That was when I was drinking.  Now I don’t (mostly), I am pretty sure my relapses are attributable to meltdown, incipient meltdown, or just Too Much.  Too much thing, too much information, no quiet, no peace, too much stress, a week with something happening every evening.  All of that.  meltdown, really.  Generally.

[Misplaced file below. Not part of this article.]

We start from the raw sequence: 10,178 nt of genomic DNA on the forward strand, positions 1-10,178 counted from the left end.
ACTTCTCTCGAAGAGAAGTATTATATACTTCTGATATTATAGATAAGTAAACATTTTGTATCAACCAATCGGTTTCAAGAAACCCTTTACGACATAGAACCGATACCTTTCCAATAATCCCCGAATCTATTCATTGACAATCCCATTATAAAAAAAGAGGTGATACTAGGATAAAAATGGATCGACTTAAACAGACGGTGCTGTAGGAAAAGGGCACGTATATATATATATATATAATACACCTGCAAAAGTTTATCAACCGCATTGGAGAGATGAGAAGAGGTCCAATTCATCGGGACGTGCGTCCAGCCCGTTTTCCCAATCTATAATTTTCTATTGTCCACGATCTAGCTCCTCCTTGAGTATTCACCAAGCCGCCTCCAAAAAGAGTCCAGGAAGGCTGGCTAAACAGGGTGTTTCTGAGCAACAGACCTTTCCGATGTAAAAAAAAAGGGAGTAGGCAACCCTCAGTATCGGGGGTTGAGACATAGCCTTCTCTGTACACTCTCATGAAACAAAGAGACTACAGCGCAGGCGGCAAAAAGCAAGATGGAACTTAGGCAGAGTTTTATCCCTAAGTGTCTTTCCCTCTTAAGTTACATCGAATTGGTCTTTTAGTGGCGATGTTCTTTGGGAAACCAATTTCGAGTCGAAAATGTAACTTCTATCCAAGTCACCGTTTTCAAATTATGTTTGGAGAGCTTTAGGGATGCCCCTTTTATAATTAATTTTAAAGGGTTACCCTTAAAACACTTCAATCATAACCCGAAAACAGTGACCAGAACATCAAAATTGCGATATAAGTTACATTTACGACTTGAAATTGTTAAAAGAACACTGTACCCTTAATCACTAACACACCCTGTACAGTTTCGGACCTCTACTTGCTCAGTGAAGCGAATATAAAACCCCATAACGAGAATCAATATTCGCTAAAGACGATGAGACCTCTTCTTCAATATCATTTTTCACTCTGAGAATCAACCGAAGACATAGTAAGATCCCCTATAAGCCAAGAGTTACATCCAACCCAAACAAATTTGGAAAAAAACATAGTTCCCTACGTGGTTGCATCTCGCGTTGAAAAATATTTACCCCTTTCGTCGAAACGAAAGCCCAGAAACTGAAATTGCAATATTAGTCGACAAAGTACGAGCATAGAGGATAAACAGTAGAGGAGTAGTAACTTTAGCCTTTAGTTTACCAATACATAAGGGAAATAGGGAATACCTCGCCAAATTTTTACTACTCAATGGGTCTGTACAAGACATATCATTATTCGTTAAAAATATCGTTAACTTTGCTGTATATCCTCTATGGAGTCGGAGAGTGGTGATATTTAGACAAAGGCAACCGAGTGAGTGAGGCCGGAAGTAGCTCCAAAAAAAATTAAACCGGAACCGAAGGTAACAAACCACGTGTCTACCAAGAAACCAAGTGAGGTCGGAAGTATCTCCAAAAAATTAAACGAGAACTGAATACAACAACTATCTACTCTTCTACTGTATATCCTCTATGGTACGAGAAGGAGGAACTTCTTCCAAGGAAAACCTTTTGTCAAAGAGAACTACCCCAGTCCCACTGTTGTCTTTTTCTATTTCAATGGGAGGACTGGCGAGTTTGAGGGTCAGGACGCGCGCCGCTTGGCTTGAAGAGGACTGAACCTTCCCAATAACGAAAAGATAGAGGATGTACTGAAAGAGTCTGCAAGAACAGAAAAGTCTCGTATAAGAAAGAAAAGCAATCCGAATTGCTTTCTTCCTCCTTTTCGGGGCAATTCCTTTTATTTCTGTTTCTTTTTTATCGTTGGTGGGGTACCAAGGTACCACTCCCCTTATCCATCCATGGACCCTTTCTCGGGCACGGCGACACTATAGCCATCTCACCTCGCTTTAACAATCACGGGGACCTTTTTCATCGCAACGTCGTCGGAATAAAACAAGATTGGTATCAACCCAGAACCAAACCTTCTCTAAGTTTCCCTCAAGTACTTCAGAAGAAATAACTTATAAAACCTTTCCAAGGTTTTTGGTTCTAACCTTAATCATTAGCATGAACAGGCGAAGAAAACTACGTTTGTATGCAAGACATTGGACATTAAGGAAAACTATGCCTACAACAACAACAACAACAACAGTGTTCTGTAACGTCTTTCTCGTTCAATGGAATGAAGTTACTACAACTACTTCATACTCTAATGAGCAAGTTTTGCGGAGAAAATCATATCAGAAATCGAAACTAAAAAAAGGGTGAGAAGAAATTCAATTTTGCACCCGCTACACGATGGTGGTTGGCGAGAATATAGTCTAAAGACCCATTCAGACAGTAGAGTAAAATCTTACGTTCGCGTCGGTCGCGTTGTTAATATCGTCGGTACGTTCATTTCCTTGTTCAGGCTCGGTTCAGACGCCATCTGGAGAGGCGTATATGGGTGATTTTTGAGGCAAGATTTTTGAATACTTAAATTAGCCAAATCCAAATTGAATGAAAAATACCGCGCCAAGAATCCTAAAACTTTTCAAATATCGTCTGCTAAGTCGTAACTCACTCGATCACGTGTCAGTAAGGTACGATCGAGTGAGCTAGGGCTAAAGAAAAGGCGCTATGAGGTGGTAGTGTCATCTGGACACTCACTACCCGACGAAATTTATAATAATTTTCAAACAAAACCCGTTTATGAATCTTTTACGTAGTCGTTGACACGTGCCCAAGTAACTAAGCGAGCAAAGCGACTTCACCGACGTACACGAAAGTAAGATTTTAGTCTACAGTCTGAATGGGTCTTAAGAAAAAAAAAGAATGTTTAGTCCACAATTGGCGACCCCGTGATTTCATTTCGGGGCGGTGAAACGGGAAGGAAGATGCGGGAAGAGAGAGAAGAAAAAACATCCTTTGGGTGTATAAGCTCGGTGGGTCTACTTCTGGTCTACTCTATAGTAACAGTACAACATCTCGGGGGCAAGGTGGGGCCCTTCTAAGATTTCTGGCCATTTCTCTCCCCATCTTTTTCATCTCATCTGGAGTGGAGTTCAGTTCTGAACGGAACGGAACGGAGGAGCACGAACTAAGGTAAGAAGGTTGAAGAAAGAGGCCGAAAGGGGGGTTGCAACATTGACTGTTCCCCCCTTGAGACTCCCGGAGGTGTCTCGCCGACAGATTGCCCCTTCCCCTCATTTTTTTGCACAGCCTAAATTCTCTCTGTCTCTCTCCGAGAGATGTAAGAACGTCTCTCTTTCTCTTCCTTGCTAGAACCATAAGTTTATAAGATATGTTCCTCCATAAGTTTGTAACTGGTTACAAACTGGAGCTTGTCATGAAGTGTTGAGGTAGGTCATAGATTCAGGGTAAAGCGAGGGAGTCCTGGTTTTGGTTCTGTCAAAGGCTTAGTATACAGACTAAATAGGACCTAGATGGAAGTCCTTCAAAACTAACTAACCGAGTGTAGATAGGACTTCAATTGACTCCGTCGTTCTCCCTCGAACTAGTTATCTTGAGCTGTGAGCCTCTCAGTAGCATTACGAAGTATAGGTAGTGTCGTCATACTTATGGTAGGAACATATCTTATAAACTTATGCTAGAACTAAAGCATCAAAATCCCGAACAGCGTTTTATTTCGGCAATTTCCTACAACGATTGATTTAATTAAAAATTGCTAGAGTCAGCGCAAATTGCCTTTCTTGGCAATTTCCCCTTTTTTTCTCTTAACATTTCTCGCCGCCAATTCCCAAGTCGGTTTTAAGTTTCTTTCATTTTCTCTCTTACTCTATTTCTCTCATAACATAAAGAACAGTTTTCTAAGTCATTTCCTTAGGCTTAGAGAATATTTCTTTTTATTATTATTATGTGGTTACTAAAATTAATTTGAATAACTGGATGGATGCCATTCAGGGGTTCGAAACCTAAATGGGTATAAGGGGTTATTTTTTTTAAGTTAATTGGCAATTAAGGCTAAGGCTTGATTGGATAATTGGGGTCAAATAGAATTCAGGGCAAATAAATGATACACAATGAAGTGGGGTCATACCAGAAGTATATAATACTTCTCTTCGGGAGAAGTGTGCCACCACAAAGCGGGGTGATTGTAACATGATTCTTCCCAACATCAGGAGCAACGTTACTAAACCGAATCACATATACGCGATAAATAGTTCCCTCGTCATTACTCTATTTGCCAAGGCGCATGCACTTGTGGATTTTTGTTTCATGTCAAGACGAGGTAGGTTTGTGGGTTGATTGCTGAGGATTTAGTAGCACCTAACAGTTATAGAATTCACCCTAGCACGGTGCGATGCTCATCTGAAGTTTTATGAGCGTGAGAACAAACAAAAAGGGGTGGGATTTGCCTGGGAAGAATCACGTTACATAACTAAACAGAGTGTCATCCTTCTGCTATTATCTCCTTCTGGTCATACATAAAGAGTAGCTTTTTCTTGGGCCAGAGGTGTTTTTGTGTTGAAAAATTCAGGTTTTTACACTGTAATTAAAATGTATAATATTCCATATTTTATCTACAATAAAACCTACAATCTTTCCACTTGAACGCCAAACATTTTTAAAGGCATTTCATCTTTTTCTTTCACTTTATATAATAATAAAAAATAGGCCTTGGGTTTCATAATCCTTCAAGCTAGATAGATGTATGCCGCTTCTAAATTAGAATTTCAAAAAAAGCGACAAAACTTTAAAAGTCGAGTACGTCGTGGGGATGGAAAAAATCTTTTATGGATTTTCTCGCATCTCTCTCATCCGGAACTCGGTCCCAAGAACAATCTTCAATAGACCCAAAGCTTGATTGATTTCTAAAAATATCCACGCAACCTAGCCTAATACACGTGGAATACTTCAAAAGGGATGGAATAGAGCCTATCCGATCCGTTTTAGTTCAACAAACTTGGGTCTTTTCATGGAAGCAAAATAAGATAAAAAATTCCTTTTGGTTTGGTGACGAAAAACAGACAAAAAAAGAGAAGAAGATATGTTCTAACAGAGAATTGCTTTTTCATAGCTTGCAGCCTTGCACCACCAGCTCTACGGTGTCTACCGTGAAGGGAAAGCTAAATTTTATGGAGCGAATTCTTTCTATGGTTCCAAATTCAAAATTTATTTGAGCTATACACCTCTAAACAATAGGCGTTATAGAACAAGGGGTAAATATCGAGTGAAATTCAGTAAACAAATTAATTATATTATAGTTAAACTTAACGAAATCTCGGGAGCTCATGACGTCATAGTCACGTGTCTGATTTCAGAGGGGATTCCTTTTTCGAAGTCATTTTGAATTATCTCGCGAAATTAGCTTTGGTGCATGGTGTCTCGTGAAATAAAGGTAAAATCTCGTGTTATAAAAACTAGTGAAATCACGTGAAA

One thing I have always found so utterly frustrating is when, after a relapse, as I tiredly recover, my sister or Mum will ask ‘why?’ and I have no answer, no real answer.  Not like the people in my abstinence support group, who can quite specifically relate back to emotions and events.  Most of the time, I just don’t know.  Looking back though, it’s so bloody obvious.  That time I’d been working from home, and got nothing done as I was paralysed by the size of the task.  And the house was a tip, but I couldn’t do anything about it, as I was paralysed by work and paralysed by the size of the housework task.  I’d sat, all day, staring at my laptop, doing nothing.  By 4, I felt enormously physically and emotionally wired.  And I didn’t know how to control any of it.  It was a frightening, overwhelming feeling and the scale of it was shutting down my mind so I couldn’t logic or calm out of it.  So I drank.  Then there was the time I went away with my boyfriend and his family (!), sharing a cottage (!), having only been with my boyfriend three months (!) and my elderly cat died whilst I was away (!) and I got home and there was still laundry draped all over the house and I just couldn’t think or cope and it felt like the whole world was greying round the edges and there was an unsettled ocean of feelings in me and nothing was ordered or neat or right and I went to Costcutter for a half litre of Glens (£3 cheaper than Smirnoff, FYI).